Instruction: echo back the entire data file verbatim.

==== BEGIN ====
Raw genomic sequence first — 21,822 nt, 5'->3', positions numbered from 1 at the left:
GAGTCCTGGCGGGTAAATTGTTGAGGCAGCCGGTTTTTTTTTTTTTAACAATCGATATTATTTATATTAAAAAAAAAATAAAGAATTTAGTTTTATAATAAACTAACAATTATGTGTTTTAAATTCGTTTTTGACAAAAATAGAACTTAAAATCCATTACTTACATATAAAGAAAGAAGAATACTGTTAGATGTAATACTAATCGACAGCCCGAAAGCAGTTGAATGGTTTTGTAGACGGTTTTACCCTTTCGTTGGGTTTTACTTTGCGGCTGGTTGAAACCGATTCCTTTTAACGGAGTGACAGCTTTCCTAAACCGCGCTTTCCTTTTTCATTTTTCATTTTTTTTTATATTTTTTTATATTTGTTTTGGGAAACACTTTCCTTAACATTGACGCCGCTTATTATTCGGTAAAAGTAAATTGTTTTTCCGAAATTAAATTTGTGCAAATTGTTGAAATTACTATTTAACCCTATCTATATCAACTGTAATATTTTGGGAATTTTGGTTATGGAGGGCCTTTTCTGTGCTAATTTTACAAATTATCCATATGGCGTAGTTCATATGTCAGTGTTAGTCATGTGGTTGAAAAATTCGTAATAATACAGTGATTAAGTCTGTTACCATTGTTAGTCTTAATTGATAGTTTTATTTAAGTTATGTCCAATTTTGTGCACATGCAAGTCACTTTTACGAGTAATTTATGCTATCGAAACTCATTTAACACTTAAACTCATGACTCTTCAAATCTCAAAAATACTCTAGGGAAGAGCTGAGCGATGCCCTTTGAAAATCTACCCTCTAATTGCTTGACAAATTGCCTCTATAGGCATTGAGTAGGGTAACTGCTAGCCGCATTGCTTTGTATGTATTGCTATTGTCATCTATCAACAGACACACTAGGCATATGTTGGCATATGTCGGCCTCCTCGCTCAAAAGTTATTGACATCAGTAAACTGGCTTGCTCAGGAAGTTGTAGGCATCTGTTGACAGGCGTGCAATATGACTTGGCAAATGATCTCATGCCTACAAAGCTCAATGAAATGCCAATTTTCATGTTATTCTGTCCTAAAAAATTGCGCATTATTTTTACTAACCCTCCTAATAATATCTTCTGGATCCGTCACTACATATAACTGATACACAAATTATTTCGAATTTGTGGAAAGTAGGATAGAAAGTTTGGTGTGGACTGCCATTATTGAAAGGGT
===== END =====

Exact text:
Raw genomic sequence first — 21,822 nt, 5'->3', positions numbered from 1 at the left:
GAGTCCTGGCGGGTAAATTGTTGAGGCAGCCGGTTTTTTTTTTTTTAACAATCGATATTATTTATATTAAAAAAAAAATAAAGAATTTAGTTTTATAATAAACTAACAATTATGTGTTTTAAATTCGTTTTTGACAAAAATAGAACTTAAAATCCATTACTTACATATAAAGAAAGAAGAATACTGTTAGATGTAATACTAATCGACAGCCCGAAAGCAGTTGAATGGTTTTGTAGACGGTTTTACCCTTTCGTTGGGTTTTACTTTGCGGCTGGTTGAAACCGATTCCTTTTAACGGAGTGACAGCTTTCCTAAACCGCGCTTTCCTTTTTCATTTTTCATTTTTTTTTATATTTTTTTATATTTGTTTTGGGAAACACTTTCCTTAACATTGACGCCGCTTATTATTCGGTAAAAGTAAATTGTTTTTCCGAAATTAAATTTGTGCAAATTGTTGAAATTACTATTTAACCCTATCTATATCAACTGTAATATTTTGGGAATTTTGGTTATGGAGGGCCTTTTCTGTGCTAATTTTACAAATTATCCATATGGCGTAGTTCATATGTCAGTGTTAGTCATGTGGTTGAAAAATTCGTAATAATACAGTGATTAAGTCTGTTACCATTGTTAGTCTTAATTGATAGTTTTATTTAAGTTATGTCCAATTTTGTGCACATGCAAGTCACTTTTACGAGTAATTTATGCTATCGAAACTCATTTAACACTTAAACTCATGACTCTTCAAATCTCAAAAATACTCTAGGGAAGAGCTGAGCGATGCCCTTTGAAAATCTACCCTCTAATTGCTTGACAAATTGCCTCTATAGGCATTGAGTAGGGTAACTGCTAGCCGCATTGCTTTGTATGTATTGCTATTGTCATCTATCAACAGACACACTAGGCATATGTTGGCATATGTCGGCCTCCTCGCTCAAAAGTTATTGACATCAGTAAACTGGCTTGCTCAGGAAGTTGTAGGCATCTGTTGACAGGCGTGCAATATGACTTGGCAAATGATCTCATGCCTACAAAGCTCAATGAAATGCCAATTTTCATGTTATTCTGTCCTAAAAAATTGCGCATTATTTTTACTAACCCTCCTAATAATATCTTCTGGATCCGTCACTACATATAACTGATACACAAATTATTTCGAATTTGTGGAAAGTAGGATAGAAAGTTTGGTGTGGACTGCCATTATTGAAAGGGT